Tuesday, November 27, 2007

College Thinks Beyond Green

Rio Salado employee Natalie Sirovy models the college's new recyclable "tote bag" which she researched as part of the college's sustainability initiative.

For Rio Salado College employees, caring about the environment is more than a passing fad; it is becoming a lifestyle change that blends into their daily routines.

The college recently adopted several measures to “think green” and beyond. In fact, Rio Salado is concentrating on the holistic concept of sustainability, defined as “meeting the needs of the present while taking care of the future.”

To better understand sustainability, imagine three intersecting circles representing three major areas of sustainability. They are social, economic, and environmental. All of them are necessary and must work together to form the sweet spot in the center called sustainability. Sustainability reduces waste and therefore leads to increased profitability.

Rio Salado President Linda Thor recently became a charter signer of the American College and University Presidents Climate Commitment. This commitment is an effort by higher education leaders to address global warming by leading their institutions to neutralize greenhouse gas emissions, to accelerate research, and to promote educational efforts of higher education that equip society to re-stabilize the earth’s climate.

As part of this commitment, Rio will conduct an emissions inventory, set targets to become climate neutral, integrate sustainability into the curriculum, create an action plan, and report progress to the public. This commitment will help to lower college energy costs as well as demonstrate excellent public stewardship.

A first step is to install clean and green energy-generating technologies where possible, such as photovoltaic solar panels to reduce carbon emissions on one of the newly remodeled buildings at Rio Salado’s Tempe headquarters.

The college has committed to purchasing Energy Star electronic appliances and equipment to save resources. Also, the college will encourage the use of public transportation as part of trip reduction efforts.

It’s a fact that Americans use over 14 billion plastic bags annually. The petroleum in 14 plastic bags could drive a car for one mile. A Rio Salado employee, Natalie Sirovy, researched alternatives to using plastic bags at grocery stores.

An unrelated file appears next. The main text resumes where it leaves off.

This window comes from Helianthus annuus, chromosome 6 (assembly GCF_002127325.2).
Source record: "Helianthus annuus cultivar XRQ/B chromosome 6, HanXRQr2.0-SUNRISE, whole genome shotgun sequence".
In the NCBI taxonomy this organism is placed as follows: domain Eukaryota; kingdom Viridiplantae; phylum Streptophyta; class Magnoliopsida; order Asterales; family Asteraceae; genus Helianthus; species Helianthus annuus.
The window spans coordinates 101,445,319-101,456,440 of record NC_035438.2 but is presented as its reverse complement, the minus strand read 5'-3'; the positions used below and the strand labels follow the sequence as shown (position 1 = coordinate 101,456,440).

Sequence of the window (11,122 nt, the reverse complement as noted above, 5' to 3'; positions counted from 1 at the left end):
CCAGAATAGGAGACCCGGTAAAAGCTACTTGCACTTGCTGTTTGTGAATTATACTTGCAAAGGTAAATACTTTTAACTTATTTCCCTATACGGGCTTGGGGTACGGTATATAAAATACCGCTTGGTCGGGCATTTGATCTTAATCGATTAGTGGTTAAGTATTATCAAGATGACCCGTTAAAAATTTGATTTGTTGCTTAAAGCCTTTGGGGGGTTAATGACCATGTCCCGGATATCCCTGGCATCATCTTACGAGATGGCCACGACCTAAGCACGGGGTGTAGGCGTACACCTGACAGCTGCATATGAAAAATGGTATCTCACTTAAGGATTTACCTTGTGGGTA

As a result, when Rio Salado employees shop for groceries they no longer have to respond “paper” or “plastic.” Instead, they have the option of using 100% recyclable polypropylene tote bags, which the college makes available for $2 each. Proceeds benefit not only the environment but also the Rio Scholarship Fund

Rio Salado has committed to incorporating sustainability into the curriculum as well. This will emphasize not only green thinking but will also introduce the concepts of social and economic sustainability to help Rio's students prepare for future and current challenges.

Sustainability is one more way that Rio Salado College demonstrates its responsiveness to the communities it serves!

Now offered online ARABIC AND CHINESE

New foreign language classes at Rio Salado College will have you speaking some of the most spoken languages in the world from the comfort of your home.
Rio Salado has expanded its foreign languages courses to include Chinese and Arabic, two languages included in President Bush’s National Security Language Initiative launched in January of 2006. The plan is designed to strengthen national security and prosperity in the 21st century through education and the development of foreign language skills.
Online language courses are now available through Rio in not only the newly launched Arabic and Chinese; but also Japanese, French, German and Spanish.
Rio Salado College student Harminder Aujla hopes to someday do his part in strengthening national security. A United States Air Force Staff Sargent, Aujla is studying Arabic; his goal is to work as a linguist on national security issues.
He enjoys his online Arabic class and plans to continue in the program until he is fluent.
“It’s not hard. I think it is pretty easy,” said Aujla of his study of the third most spoken language in the world. Chinese is first, English second and Arabic third.
Like most of Rio Salado’s foreign language classes, the Arabic course uses state-of-the art voice recognition technology called Auralog which allows students to work at their own pace as they perfect pronunciation, learn vocabulary and improve sentence structure.
The voice recognition software really makes a difference in learning a language online, said Aujla.
Aujla’s instructor Sarah Risha, a native of Kuwait, says her online students do as well or better than as her in-person students. She initially was afraid students would not learn to speak correctly, but she’s been surprised at how well the interactive voice recognition program does at teaching foreign language skills.